70 Md. L. Rev. 571 (2011)
Robotics is poised to be the next transformative technology. Robots are widely used in manufacturing, warfare, and disaster response, and the market for personal robotics is exploding. Worldwide sales of home robots—such as iRobot’s popular robotic vacuum cleaner—are in the millions. In fact, Honda has predicted that by the year 2020, it will sell as many robots as it does cars. Microsoft founder Bill Gates believes that the robotics industry is in the same place today as the personal computer (“PC”) business was in the 1970s, a belief that is significant given that there are now well over one billion PCs—just three decades after their introduction into the market.
Like today’s PCs, tomorrow’s personal robots will have operating systems and run software. They will be able to connect with one another and to the Internet, and the hope is that they will be capable of a wide variety of tasks limited only by end-user imagination. But unlike PCs, personal robots will have “actuators” that enable physical interaction with the external world.
Many discussions of robotics and the law focus on legal responsibility for autonomous agents or on the possibility of robot rights. That is not my focus here. In this Article, I will advance several hypotheses about the commercial prospects of robotics in the United States. I will argue that to fulfill its enormous promise personal robotics must be sufficiently “open” to third party innovation and that paving the way toward such openness may require modest legal intervention.
In Part II, I will briefly describe a recurrent theme in cyberlaw scholarship, namely the suggestion that openness of various kinds leads to greater innovation. In Part III, I will present two visions of personal robotics, one “closed” and the other “open.” By “closed,” I mean that the robot has a set function, runs only proprietary software, and cannot be physically altered by the consumer. The popular Roomba robotic vacuum cleaner and the first Artificial Intelligence roBOt (“AIBO”) mechanical pet are closed in this sense. By “open,” I mean nondedicated use, nondiscriminatory software, and modular design. The Swiss-designed e-puck robot is a paradigmatic example of an open robot. It has no predetermined function (aside from the general goals of education and research), runs third party open source software, and can be physically altered and extended without compromising performance.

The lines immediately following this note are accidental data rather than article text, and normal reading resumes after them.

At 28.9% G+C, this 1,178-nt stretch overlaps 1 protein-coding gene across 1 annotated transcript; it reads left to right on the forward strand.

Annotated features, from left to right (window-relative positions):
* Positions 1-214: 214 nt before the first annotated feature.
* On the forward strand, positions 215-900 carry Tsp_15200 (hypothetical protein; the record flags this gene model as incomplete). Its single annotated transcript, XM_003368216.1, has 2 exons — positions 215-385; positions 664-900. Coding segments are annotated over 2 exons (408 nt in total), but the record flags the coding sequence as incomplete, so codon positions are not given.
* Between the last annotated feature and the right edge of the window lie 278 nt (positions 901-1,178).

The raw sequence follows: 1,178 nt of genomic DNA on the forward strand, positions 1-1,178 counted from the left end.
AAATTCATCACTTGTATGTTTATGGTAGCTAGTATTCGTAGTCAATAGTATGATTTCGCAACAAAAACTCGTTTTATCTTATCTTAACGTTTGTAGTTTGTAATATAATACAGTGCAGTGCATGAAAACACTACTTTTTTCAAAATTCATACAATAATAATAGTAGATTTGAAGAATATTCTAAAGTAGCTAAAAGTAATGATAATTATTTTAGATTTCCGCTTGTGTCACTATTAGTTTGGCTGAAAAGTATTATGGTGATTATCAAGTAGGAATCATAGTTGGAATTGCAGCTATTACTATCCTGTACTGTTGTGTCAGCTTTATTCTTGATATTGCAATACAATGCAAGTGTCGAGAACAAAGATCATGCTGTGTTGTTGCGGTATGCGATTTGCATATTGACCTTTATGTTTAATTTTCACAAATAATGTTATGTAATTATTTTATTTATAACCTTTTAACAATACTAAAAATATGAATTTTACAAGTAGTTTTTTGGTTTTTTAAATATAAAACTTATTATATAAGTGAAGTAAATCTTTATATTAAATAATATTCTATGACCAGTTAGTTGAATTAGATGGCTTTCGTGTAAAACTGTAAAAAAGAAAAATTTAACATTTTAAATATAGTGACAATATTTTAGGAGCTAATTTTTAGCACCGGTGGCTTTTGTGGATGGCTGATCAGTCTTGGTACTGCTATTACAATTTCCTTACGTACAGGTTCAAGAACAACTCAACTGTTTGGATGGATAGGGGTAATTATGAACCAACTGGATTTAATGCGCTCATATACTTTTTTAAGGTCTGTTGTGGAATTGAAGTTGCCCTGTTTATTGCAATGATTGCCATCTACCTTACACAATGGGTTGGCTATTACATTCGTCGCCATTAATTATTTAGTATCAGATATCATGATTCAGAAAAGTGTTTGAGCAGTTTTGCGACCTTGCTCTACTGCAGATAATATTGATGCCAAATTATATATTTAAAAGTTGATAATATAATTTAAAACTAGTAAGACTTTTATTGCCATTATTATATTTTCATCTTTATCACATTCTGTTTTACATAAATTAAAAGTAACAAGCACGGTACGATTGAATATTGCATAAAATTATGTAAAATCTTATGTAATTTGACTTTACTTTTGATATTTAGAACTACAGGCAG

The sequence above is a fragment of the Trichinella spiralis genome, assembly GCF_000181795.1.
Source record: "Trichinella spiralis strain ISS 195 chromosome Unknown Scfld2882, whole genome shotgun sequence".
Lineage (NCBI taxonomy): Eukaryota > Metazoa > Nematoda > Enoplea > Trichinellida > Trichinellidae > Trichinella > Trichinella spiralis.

Open robotics, I will argue, could lead to rapid innovation and growth within the personal robotics sector, just as open computers contributed to the success of personal computing. Closed robotics, however, will move forward more slowly as companies design—and some consumers purchase—a series of robot appliances, each dedicated to a particular task. No secondary professional market for software or hardware can accompany an entirely closed robotics industry.
Many contemporary technologies, including telephones, televisions, computers, and the Internet, have thrived despite well-documented hurdles to openness. In Part IV, I will predict that open robotics will confront an additional hurdle: the potential for crippling legal liability, which may lead entrepreneurs and investors to abandon open robots in favor of robots with more limited functionality. This possibility flows from a key difference between computers and robots. Although robots, like computers have no set function, robots are in a position to cause physical damage and injury directly, which computers cannot do.
Finally, in Part V, I will propose a tentative compromise between the need to foster innovation and the need to incentivize safety. Specifically, I will argue that Congress should shield manufacturers and distributors of open robotic platforms from suit for what consumers do with their personal robots, just as it immunizes gun manufacturers from suit for what some people do with guns and websites operators for what users upload and post. A selective immunity would give open robotics some breathing room until industry standards, norms, or other solutions emerge. In this Part, I will also briefly explore the possibility of a small-scale market for individual robot insurance, with rates and premiums calibrated to the robot’s capacity to cause harm.
The time to think through this problem is now. Roboticists and investors are already making decisions that will determine the fate of the personal robotics industry in the United States. Indeed, the first multipurpose robots have already hit the commercial market. Meanwhile, other countries have already recognized the enormous promise of personal and service robots, and as a result they have increased investment and set aggressive goals. By taking a wait and see approach, the United States risks missing out on this decade’s transformative technology.